The Wild poured it on and with eight seconds left in the game, it was Fiala who once again ripped a shot past Jacob Markstrom. Now, it was 4-3. It’s a long shot to win the face-off and get down the ice for a shot with eight seconds remaining, but there was this sense that maybe they could pull this off. Maybe this really improbable thing was not impossible.

The improbable thing didn’t happen, though, and the game finished 4-3, but those two late goals from Fiala sent a message to both teams. When the game is on the line, teams look to their stars and their leaders to put the team on their shoulders and carry them through. With those two late goals, Fiala signaled to his team that he is willing to be that guy. For the Canucks, those two goals were Fiala’s way of reminding them that this is a best-of-five series, and that the Wild will not go away quietly.

Galchenyuk, Kunin and Eriksson Ek All Made Their Presences Known

Alex Galchenyuk had a rough game. He had a turnover that led to a goal against and he also took a bad penalty that put his team down a man. But in spite of those plays, his coach didn’t bench him. Evason kept putting him on the ice, giving him a chance to redeem himself. For his part, Galchenyuk did his best to deliver.

Unfortunately, it didn’t result in any points for the team, but Galchenyuk’s effort every shift was palpable. It was clear that he was angry at his mistakes and trying very hard to make up for them. One key area in which he was able to help his team was from the faceoff dot. The Wild as a team went 37 percent from the faceoff dot, but Galchenyuk was 50 percent on his draws. His 14:01 of ice-time was second among Wild centers and his 5:40 of power-play time was second among all Wild forwards. The effort was there, and he clearly had the belief of his coach. It just didn’t translate into points for him.

If the Wild had an MVP through the first 57 minutes of the game, it was probably Luke Kunin. The 22-year-old wing had four hits, two shots on goal and a short-handed tally in 15:18 of ice time. He was a disruptive penalty killer and a continuous nuisance to the Canucks whenever they tried to move the puck up ice against him.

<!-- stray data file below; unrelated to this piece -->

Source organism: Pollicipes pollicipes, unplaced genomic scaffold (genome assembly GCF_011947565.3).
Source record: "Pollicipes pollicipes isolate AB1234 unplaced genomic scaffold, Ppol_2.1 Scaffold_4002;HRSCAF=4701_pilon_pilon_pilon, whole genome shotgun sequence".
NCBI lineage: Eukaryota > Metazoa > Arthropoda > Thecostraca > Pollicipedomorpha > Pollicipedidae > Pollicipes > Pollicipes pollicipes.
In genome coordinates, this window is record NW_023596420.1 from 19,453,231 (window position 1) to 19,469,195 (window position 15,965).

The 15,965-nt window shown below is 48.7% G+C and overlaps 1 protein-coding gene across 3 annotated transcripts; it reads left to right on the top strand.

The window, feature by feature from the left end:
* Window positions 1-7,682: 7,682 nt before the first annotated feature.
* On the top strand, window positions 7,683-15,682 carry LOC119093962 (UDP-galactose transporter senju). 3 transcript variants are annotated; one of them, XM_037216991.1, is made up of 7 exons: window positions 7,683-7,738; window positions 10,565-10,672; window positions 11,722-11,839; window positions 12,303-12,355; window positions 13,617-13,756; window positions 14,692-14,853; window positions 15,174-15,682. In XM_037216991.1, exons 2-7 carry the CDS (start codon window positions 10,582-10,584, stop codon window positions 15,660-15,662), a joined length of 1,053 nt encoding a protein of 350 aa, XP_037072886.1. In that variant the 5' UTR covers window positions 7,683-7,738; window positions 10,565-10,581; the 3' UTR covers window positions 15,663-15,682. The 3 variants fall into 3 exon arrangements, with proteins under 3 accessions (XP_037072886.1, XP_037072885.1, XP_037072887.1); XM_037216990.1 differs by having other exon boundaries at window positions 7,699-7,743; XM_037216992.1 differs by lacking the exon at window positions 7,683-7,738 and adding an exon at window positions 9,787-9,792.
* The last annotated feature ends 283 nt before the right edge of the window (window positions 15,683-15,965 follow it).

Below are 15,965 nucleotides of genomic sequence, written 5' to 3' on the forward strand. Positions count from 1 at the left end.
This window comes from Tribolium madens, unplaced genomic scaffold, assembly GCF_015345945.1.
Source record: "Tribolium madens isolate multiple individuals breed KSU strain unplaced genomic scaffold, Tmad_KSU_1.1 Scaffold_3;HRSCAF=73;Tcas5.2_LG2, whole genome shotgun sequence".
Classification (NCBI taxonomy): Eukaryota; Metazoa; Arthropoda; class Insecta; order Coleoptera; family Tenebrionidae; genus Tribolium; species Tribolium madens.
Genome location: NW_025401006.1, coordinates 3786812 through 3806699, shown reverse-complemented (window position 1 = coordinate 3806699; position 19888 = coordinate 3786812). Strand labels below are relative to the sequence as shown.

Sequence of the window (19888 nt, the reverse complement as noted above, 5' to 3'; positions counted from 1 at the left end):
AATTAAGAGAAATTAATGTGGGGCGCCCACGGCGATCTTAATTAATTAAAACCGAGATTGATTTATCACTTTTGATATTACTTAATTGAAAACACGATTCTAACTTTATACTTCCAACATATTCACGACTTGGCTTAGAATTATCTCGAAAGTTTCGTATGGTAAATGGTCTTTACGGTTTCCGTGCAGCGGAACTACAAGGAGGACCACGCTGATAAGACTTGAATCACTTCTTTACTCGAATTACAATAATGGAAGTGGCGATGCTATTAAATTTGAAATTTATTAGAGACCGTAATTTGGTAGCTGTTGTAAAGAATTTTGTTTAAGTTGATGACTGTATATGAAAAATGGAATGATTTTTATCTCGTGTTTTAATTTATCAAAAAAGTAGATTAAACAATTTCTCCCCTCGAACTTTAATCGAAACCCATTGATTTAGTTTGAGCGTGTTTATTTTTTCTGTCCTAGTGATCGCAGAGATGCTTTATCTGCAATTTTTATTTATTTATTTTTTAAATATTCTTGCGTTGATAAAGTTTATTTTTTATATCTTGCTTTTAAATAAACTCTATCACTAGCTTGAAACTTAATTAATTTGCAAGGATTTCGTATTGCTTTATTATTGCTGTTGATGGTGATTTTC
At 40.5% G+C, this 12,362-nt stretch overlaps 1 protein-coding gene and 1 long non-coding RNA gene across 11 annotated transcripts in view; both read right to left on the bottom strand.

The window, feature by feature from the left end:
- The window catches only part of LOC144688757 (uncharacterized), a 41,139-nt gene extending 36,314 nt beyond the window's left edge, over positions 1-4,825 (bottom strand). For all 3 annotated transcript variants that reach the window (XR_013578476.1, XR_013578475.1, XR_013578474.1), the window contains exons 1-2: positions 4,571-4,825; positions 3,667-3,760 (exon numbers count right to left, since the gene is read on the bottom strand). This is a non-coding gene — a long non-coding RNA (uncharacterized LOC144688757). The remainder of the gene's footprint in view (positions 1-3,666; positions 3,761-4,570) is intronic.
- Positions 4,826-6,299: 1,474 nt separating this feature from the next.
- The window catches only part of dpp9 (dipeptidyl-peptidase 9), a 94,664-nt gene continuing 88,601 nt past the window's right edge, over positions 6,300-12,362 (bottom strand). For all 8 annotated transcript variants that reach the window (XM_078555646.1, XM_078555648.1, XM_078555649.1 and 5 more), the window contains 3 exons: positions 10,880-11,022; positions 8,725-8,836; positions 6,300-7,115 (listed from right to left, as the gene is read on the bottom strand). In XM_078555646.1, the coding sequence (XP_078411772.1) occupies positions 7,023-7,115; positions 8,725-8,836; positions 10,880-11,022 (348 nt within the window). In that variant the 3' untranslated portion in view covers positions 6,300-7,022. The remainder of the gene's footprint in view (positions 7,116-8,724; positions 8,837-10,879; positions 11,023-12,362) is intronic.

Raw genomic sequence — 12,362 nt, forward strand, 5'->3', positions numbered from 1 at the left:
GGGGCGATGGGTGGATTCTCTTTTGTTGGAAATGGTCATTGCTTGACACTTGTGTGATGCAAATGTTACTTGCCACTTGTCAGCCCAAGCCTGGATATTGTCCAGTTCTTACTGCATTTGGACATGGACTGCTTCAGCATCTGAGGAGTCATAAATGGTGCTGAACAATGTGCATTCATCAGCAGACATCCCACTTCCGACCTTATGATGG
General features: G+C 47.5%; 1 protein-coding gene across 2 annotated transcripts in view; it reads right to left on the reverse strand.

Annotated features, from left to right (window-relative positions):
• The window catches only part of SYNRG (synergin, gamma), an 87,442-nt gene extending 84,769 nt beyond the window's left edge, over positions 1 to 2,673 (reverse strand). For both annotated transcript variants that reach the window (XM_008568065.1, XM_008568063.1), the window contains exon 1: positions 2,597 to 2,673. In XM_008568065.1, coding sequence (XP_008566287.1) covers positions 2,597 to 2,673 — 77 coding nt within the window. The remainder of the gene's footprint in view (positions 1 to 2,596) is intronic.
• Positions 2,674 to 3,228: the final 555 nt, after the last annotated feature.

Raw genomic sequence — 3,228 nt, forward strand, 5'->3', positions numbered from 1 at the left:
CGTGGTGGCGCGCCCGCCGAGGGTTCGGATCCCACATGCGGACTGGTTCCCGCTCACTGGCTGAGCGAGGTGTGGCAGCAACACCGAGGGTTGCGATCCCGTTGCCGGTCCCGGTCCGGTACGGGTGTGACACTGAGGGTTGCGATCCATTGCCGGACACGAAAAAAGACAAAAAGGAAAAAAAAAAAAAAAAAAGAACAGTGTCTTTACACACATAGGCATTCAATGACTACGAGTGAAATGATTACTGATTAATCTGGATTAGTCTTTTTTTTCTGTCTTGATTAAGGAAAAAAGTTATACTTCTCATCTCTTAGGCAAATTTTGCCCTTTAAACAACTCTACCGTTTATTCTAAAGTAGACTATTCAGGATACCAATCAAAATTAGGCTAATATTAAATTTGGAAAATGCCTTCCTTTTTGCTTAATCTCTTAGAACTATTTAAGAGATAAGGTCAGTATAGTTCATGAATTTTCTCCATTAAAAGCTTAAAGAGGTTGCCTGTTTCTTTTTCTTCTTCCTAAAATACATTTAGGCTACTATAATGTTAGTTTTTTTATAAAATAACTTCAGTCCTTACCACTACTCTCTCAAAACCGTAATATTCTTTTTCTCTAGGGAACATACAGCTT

Luke Kunin Minnesota Wild
Luke Kunin played a big role for the Wild (Jess Starr/The Hockey Writers)

Vancouver defender Alex Edler went in for big open-ice hit on Kunin at one point. Edler is known for his physical play, but didn’t do so well in his open ice attempt to physically challenge Kunin. I honestly can’t remember the last time I saw Edler bounce off of somebody.

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Joel Eriksson Ek’s defensive play from the center position was already well-known in Minnesota hockey circles. He’s taking it up a notch in front of a national TV audience during this series, and it was on display again in Game 2. I honestly wouldn’t be surprised if general manager Bill Guerin gets a few calls from teams inquiring about acquiring Eriksson Ek during the offseason.

As a shut-down center, he continues to evolve and has a lot of success playing against highly skilled opponents. In spite of the fact that the Canucks led for most of the game, Eriksson Ek often found himself a target during post-whistle scrums. He’s clearly begun to get under the skin of his opposition. If he can continue to frustrate the Canucks’ top players and put them off of their games, his team may be able to capitalize on their mistakes.

Joel Eriksson Ek, Mikhail Sergachev
Minnesota Wild center Joel Eriksson Ek has become very unpleasant to play against (AP Photo/Chris O’Meara)

A 4-3 loss is not how the Wild wanted Game 2 to go. Now, they have a day off before playing Games 3 and 4 on back-to-back days. Evason will have to focus his players and highlight the things they did right while correcting the things they did wrong. In spite of the score, this team did not quit battling until the final horn sounded. Young players are stepping up and showing that they are willing to do whatever it takes to propel this team forward. The long-time journeyman backup goaltender has established himself as a capable playoff starter and a penalty-kill unit that was one of the worst in the league showed that it could hang with one of the best power-play units in the league.

Onward to Game 3.